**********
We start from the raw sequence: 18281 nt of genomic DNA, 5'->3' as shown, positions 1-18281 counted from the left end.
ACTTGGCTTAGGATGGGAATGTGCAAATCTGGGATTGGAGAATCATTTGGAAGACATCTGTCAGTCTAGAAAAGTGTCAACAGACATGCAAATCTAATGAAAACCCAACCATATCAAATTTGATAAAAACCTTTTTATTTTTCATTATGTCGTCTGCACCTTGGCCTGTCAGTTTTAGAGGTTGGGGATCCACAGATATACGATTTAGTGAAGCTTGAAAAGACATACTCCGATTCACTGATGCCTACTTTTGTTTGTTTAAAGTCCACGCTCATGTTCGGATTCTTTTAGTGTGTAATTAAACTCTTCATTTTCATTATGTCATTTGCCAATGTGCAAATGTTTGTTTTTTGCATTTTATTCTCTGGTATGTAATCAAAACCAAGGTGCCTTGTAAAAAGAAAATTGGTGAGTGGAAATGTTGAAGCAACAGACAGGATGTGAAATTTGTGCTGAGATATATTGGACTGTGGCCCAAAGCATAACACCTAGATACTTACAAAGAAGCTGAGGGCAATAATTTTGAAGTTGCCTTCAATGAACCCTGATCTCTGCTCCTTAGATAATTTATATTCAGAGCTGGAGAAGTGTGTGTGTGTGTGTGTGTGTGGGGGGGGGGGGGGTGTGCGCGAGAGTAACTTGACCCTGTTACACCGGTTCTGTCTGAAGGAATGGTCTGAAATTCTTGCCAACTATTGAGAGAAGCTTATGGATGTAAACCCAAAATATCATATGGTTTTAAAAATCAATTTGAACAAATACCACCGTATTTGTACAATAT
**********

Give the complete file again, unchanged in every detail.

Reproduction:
We start from the raw sequence: 18281 nt of genomic DNA, 5'->3' as shown, positions 1-18281 counted from the left end.
ACTTGGCTTAGGATGGGAATGTGCAAATCTGGGATTGGAGAATCATTTGGAAGACATCTGTCAGTCTAGAAAAGTGTCAACAGACATGCAAATCTAATGAAAACCCAACCATATCAAATTTGATAAAAACCTTTTTATTTTTCATTATGTCGTCTGCACCTTGGCCTGTCAGTTTTAGAGGTTGGGGATCCACAGATATACGATTTAGTGAAGCTTGAAAAGACATACTCCGATTCACTGATGCCTACTTTTGTTTGTTTAAAGTCCACGCTCATGTTCGGATTCTTTTAGTGTGTAATTAAACTCTTCATTTTCATTATGTCATTTGCCAATGTGCAAATGTTTGTTTTTTGCATTTTATTCTCTGGTATGTAATCAAAACCAAGGTGCCTTGTAAAAAGAAAATTGGTGAGTGGAAATGTTGAAGCAACAGACAGGATGTGAAATTTGTGCTGAGATATATTGGACTGTGGCCCAAAGCATAACACCTAGATACTTACAAAGAAGCTGAGGGCAATAATTTTGAAGTTGCCTTCAATGAACCCTGATCTCTGCTCCTTAGATAATTTATATTCAGAGCTGGAGAAGTGTGTGTGTGTGTGTGTGTGTGGGGGGGGGGGGGGTGTGCGCGAGAGTAACTTGACCCTGTTACACCGGTTCTGTCTGAAGGAATGGTCTGAAATTCTTGCCAACTATTGAGAGAAGCTTATGGATGTAAACCCAAAATATCATATGGTTTTAAAAATCAATTTGAACAAATACCACCGTATTTGTACAATAT